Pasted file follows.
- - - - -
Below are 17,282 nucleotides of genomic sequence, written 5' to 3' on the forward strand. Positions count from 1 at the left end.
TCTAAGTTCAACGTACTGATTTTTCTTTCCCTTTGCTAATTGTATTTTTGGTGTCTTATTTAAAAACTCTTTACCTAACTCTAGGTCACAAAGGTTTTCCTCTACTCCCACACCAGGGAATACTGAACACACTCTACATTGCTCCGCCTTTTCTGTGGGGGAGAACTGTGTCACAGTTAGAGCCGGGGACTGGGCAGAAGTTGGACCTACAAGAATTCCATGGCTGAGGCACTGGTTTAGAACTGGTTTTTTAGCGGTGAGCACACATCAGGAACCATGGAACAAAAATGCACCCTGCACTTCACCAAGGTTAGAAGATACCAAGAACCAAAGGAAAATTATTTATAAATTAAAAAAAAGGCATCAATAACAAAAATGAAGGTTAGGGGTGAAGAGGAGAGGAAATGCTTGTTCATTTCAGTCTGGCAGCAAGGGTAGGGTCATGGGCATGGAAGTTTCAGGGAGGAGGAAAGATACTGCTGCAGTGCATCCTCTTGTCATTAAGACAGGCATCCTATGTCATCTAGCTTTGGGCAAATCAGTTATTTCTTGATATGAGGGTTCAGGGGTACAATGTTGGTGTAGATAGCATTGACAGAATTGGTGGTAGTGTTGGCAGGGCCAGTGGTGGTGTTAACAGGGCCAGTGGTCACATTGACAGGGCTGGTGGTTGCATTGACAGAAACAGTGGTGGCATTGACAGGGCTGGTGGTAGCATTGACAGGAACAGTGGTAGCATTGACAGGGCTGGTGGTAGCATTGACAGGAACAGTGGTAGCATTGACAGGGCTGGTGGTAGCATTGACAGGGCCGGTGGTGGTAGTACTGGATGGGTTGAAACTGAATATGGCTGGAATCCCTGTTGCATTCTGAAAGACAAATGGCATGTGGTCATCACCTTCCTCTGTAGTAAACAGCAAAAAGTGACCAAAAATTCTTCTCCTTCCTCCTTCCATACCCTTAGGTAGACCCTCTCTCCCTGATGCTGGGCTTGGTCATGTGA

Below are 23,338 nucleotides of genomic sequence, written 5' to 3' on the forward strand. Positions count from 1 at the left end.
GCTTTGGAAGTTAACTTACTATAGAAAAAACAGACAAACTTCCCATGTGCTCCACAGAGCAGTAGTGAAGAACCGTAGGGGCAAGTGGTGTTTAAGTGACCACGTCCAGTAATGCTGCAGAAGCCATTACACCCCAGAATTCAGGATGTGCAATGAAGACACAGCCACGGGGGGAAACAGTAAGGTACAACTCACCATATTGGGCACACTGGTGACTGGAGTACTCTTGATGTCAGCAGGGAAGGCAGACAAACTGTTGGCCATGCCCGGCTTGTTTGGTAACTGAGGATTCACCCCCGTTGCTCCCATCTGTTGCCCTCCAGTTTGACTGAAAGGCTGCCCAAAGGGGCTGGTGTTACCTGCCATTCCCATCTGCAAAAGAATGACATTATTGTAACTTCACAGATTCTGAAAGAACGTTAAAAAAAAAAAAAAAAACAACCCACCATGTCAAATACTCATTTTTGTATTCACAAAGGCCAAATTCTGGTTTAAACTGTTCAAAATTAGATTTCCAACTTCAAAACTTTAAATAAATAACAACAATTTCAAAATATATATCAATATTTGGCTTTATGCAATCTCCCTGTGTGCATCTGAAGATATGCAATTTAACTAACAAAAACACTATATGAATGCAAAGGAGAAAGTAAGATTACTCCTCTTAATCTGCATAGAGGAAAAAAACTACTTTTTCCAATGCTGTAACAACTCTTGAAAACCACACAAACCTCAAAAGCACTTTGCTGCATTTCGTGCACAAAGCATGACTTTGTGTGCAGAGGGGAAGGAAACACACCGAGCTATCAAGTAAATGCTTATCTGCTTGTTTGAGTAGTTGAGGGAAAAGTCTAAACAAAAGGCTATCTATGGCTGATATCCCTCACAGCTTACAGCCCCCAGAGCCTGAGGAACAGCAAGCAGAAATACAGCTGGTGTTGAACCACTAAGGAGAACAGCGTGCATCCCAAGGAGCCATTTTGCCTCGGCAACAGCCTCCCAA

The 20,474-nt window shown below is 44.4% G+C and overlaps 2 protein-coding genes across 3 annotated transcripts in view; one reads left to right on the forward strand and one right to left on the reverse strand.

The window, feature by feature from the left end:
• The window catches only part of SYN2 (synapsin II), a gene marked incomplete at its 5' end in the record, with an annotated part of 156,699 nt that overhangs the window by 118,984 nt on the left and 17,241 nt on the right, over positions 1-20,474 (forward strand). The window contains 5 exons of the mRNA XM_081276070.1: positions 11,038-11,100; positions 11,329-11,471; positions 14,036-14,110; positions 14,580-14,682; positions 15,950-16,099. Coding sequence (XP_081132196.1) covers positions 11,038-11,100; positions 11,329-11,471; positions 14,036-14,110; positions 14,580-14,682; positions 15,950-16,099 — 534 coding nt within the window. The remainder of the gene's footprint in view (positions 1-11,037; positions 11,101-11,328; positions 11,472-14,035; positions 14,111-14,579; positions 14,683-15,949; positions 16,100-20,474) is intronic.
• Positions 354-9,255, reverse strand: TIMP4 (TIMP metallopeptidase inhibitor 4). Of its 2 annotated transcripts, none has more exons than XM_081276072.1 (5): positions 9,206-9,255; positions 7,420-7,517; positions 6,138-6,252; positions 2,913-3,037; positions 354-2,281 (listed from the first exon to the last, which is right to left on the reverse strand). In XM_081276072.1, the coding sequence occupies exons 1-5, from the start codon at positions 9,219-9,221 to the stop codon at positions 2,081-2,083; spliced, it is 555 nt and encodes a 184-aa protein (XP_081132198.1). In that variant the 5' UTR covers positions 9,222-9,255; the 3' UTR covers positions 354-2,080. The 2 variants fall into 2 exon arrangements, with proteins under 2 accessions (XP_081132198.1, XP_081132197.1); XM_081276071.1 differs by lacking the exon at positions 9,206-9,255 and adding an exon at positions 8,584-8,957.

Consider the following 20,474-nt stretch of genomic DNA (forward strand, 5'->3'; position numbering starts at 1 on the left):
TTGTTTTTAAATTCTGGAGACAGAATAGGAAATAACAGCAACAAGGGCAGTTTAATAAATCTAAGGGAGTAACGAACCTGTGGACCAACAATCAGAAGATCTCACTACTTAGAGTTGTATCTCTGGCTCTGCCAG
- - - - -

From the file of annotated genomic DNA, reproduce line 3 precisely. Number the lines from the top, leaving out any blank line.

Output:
Below are 23,338 nucleotides of genomic sequence, written 5' to 3' on the forward strand. Positions count from 1 at the left end.